In the early part of the century the Queen Mother Elizabeth Garden became derelict and the redevelopment plan was established to acknowledge the many centuries of history here in Eketāhuna and our shared history since 1873 and provide a community marae/courtyard where formal greetings and discussions can take place and occasions can be marked such the commemoration of Queen Elizabeth II’s seventy year reign upon her death in 2022, and the first appearance before sunrise of Matariki in the north-eastern sky indicating the beginning of the Māori year.
Russel Gaskin and Warren Chase were commissioned to carve a waka tiwai and were gifted a Totara from the Nireaha Native Reserve which had been undermined by flood waters on the Mangatainoka river. Stage one of the developement.
Carving – hollowed out, the arrival of chisels, the carving underway.
The naming and blessing ceremony. From Left, Tipene Chase, Dave Shannon and two local tamariki.
On The River – Chad Duffy in prow and Liam Potangaroa-Carter in the stern.
Te kotahitanga o Eketāhuna . Waka Tiwai which is a waka designed for travelling in shallow and narrow waterways. Stage two of the developement.
Entrance – te waharoa nga poukaitiaki Ranginui and Papatūānuku and wall carvings – symbolic waka taua.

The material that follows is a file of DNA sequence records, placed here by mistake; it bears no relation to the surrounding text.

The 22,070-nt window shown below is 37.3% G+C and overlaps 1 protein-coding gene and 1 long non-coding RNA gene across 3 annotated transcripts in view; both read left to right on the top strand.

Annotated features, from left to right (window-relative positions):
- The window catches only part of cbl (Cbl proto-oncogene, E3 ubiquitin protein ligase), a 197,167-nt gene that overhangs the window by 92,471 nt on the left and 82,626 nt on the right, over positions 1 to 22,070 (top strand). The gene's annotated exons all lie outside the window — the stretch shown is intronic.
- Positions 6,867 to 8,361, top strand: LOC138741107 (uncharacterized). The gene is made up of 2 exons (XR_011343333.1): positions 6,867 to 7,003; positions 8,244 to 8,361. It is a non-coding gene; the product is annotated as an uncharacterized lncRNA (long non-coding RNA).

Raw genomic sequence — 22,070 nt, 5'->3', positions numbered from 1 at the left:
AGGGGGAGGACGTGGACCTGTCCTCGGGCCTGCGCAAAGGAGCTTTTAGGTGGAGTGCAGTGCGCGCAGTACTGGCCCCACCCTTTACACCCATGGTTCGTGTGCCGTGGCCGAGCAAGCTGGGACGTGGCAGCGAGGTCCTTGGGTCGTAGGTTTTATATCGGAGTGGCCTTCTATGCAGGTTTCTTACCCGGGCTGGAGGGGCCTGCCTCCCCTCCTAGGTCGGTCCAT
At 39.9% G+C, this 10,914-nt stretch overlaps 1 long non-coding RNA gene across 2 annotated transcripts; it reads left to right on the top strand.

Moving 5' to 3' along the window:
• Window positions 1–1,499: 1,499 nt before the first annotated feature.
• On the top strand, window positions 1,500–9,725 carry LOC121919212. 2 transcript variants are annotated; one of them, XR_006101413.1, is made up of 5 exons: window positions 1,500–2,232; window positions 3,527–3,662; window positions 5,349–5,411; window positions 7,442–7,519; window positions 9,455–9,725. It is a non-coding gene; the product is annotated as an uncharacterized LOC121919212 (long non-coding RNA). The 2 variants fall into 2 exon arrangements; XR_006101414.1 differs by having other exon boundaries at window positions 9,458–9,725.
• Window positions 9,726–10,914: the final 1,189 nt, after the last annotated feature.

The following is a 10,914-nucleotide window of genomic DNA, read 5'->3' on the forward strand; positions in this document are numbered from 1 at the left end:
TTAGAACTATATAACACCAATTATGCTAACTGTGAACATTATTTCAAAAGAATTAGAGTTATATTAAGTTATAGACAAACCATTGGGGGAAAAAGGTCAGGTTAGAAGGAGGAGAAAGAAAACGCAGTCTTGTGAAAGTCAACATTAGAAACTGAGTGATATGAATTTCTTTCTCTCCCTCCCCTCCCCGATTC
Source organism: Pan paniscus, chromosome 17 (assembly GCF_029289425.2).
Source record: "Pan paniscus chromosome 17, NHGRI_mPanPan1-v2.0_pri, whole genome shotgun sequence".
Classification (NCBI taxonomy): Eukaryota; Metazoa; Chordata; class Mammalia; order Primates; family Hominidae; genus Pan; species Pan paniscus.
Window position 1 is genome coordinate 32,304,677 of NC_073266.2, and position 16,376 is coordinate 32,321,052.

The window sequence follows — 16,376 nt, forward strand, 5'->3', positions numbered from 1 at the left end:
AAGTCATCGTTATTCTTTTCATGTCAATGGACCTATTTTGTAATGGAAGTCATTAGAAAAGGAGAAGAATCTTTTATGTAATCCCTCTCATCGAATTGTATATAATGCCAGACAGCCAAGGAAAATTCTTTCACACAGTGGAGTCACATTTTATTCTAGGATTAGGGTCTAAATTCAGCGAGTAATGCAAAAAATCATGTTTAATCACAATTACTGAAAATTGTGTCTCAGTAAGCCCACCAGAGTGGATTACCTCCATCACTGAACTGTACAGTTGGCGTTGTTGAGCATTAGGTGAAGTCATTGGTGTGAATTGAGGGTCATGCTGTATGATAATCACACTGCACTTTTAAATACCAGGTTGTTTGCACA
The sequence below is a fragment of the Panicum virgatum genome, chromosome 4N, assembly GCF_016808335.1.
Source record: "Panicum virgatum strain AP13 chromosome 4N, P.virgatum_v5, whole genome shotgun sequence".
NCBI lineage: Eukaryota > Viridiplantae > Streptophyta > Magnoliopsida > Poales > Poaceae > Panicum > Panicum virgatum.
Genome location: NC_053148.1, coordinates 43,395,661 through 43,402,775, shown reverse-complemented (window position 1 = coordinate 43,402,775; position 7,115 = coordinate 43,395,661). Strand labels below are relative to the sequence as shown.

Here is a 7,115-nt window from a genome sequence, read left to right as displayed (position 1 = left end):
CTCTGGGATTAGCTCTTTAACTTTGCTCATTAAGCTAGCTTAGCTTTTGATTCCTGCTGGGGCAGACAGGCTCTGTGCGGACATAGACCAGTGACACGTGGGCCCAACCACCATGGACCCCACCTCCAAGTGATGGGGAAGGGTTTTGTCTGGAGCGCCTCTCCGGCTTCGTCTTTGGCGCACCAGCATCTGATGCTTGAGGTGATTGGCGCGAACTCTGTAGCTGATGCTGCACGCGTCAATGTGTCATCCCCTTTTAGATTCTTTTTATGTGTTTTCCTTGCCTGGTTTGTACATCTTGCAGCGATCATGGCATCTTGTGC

Commemorative plaque – Queen Mother Elizabeth Garden to commemorate the 100th Birthday of Her Royal Highness The Queen Mother 4th August 2000 and waka naming carving.
Presentation of the hoa – RenaTyler, then Chair of Our Town, Bridget Wellwood, then Chair of the Museum and Warren Chase.
“Mihi ki te Kuini” the Marae, the area on Main Street known as The Waka Park.
Features Ngā poukaitiaki (sentries) Ranginui and Papatūānuku supported by Pā Tūwatawata (palisades) on the left, ngā kohatu (rock’s) on the right, and the Waka tiwai with the pou Tangaroa and Tane at either end, on the backwall the name of the Waka, Te Kotahitanga, where the Queen’s memorial plaque was, which is now on the back of the carved seat supported by two wahine Rangatira, Hotuwaipara and Reretua. Adorning the southern wall is the symbolic carving of a Waka Taua (war canoe) and a beautiful mural of Ngā whitu o Matariki painted by Stella Governor a young local artist.
Mihi ki te Kuini te Kotahitanga o Eketāhuna tiihei mauri ora.